Cannot see all classes from referenced Com-Visible DLL

I have a DLL VB.net application written in Visual Studio 2015 RC.  It's Com-visible and I checked "Register for COM interop".  The name of the dll file (I believe this is called the "assembly name"?), the project name, and the root namespace name are all "AltekVB".  I copied AltekVB.tlb from the Debug folder to the system32 folder and referenced it in an Access 2003 .mdb database.  Why would only some of the classes defined in AltekVB.dll be recognized (come up in intellisense) from VBA?
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Declan_BasileITAsked:
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Jacques Bourgeois (James Burger)PresidentCommented:
Only classes declared as public are visible. If some classes are declared as Private, Friend, MustInherit or with almost any other modifier, then they will not be visible from outside of the dll itself.

They might also be available on a secondary namespace, something like AltekVB.Foo.YourClass.

You might also not see stuff that deal with type that are not available in VBA. As an example, a Long in .NET is not the same thing as a Long in VBA and cannot be handled by VBA because it is too big.

If a class has not default constructor, a New without parameters, COM cannot use it, be cause parametized constructors where not available in COM.

There might be attributes, modifiers between < > before the declaration that hide the classes. This is sometimes used to hide internal classes that should not be called directly.
Declan_BasileITAuthor Commented:
It looks like the issue is that VBA is not seeing the classes where I've created constructors with parameters.  Do you recommend that I use a factory model, where I implement a class (one with a default constructor that VBA can see) that has methods to create and return a reference to an instance of the other class that has parameterized constructors?  Do you know of another, perhaps preferred, way around this limitation?
Also, what data type in VB.net is analogous to the "long" data type in VBA?
Jacques Bourgeois (James Burger)PresidentCommented:
Even if you create a class that has a default constructor, you would not be able to pass it the initialization parameters, because that class would also need a parameterless constructor.

VBA did not provide for a complete object oriented environment, and you have to live with the limitations of VBA on that one. Design your .NET class the way you would design a VBA class. A default constructor without parameters, and then you either assign the values to the properties or call some kind of Init method that you call to provide the parameters.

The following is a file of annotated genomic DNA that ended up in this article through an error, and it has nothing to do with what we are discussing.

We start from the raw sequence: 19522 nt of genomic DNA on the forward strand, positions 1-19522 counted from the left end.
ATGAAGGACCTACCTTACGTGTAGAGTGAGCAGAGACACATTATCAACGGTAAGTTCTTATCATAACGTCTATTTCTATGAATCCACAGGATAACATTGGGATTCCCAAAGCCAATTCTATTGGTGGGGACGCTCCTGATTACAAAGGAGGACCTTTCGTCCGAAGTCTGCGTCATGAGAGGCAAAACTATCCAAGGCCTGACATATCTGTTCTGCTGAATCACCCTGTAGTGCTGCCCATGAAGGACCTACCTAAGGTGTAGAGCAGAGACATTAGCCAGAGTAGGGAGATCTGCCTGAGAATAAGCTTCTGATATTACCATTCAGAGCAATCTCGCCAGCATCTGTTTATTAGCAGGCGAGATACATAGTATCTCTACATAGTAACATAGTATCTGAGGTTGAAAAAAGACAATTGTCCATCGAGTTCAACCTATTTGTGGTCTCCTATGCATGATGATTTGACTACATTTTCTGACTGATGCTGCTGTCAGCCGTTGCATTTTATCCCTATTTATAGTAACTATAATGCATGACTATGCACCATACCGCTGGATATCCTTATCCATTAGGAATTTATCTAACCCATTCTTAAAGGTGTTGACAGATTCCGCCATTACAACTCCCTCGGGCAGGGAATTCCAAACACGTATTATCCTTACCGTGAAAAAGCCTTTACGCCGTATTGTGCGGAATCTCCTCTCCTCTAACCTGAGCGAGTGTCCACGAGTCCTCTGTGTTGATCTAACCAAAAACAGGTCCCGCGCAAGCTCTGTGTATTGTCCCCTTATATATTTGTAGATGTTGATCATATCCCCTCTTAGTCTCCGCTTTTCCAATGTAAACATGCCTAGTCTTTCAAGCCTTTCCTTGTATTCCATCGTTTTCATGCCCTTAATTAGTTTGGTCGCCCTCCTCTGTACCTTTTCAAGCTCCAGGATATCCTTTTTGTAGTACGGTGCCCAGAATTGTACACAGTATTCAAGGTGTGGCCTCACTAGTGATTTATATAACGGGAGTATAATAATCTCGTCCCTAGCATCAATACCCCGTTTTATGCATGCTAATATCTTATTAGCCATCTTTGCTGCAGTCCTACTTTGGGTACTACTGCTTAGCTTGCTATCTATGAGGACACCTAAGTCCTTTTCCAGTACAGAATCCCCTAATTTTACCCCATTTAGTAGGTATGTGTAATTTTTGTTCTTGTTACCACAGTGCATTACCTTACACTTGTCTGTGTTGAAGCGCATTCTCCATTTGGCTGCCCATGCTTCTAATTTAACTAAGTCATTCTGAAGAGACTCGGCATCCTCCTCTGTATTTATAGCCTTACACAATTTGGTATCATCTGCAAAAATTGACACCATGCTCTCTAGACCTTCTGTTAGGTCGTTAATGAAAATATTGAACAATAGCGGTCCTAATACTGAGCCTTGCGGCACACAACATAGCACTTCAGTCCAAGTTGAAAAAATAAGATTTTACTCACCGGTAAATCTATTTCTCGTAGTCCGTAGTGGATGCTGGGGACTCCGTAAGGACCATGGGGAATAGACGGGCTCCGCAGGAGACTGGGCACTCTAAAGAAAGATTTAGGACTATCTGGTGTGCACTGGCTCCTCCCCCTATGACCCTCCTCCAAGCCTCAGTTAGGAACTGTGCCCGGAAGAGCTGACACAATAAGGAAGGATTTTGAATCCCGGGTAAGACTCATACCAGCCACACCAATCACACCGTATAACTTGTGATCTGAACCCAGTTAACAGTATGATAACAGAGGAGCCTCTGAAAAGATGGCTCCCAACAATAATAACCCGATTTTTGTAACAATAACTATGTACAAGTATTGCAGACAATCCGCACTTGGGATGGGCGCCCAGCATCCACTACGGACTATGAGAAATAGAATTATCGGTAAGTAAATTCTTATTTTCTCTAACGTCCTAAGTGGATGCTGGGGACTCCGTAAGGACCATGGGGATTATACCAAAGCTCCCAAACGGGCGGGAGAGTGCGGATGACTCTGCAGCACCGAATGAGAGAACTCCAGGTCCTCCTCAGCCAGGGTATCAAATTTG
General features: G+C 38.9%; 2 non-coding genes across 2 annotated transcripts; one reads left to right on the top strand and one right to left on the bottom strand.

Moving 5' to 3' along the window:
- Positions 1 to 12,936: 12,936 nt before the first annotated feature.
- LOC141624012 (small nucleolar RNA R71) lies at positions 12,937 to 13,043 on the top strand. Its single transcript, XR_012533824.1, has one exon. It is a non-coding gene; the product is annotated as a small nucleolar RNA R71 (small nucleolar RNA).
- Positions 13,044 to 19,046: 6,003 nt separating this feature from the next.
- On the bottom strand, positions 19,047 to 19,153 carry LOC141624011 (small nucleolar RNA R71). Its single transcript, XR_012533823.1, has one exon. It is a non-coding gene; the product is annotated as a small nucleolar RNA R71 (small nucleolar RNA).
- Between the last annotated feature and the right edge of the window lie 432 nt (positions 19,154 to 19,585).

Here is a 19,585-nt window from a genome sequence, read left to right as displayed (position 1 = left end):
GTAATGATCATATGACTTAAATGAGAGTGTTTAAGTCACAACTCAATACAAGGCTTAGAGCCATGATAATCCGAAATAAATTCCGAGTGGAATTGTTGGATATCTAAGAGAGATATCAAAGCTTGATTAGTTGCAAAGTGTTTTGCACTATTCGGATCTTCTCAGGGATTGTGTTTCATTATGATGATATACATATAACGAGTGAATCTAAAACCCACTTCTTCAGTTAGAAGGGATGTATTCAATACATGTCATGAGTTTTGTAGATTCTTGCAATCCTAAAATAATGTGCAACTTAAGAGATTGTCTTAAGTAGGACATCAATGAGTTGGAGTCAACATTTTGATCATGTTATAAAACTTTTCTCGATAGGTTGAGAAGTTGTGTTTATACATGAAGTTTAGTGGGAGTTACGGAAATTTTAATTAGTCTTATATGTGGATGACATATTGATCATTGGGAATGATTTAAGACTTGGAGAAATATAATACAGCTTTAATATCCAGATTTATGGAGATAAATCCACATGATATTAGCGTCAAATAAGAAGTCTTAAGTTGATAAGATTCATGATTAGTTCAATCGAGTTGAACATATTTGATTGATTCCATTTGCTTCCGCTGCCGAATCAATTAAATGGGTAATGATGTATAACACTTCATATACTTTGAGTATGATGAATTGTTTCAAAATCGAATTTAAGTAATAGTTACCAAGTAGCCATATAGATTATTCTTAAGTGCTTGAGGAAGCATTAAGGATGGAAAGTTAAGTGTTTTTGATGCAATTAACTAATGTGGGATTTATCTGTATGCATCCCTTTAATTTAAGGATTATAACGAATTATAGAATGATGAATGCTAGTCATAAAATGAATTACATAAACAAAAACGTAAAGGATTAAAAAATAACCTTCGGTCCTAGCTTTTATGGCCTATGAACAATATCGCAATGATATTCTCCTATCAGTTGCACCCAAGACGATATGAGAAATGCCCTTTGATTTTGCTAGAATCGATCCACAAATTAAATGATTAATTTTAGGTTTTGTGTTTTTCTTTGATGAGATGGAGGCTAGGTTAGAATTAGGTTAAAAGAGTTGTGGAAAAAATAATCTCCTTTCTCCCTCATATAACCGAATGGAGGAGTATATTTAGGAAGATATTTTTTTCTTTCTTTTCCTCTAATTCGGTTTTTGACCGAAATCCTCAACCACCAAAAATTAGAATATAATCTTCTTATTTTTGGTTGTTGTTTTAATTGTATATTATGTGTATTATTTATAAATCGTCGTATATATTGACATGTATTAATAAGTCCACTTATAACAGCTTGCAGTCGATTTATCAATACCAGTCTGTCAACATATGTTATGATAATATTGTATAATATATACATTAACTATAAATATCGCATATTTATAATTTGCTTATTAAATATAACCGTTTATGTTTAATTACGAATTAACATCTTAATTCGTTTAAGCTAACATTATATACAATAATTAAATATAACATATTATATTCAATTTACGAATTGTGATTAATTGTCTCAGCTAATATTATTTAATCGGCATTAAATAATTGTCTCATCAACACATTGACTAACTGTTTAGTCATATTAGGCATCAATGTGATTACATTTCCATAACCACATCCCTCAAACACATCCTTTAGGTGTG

VBA cannot handle the .NET Long (same for the .NET Decimal), because it's a 64-bit value and VBA is designed for 32-bit. Do you really need more than the maximum 2,147,483,647 value that a .NET Integer provides?

Maybe you do not know that some of the integer types have changed between VBA and VB.NET:

VBA           .NET
Integer     Short        16-bit      
Long         Integer     32-bit

You need to read a .NET Integer into a Long in VBA. Stated otherwise, if you need a Long in VBA, you pass an Integer from .NET.
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Declan_BasileITAuthor Commented:
I tried using a private constructor and a shared function which works great VB.net, but apparently VBA doesn't recognize shared functions either.  Is that true?  The following code works in VB.net but the "FromEmployeeNumber" and "FromUserId" functions aren't recognized in VBA.

Public Class Form1

    Private Sub Button1_Click(sender As Object, e As EventArgs) Handles Button1.Click
        Dim c1 As Class1 = Class1.FromEmployeeNumber(240)
        Dim c2 As Class1 = Class1.FromUserID(123)
    End Sub

End Class

Public Class Class1

    Public EmployeeNumber As Long
    Public UserID As Long

    Private Sub New()
        ' default constructor is PRIVATE so it cannot be created directly!
        ' This is not possible now:
        ' Dim c1 As New Class1() ' <-- impossible from OUTSIDE of Class1
    End Sub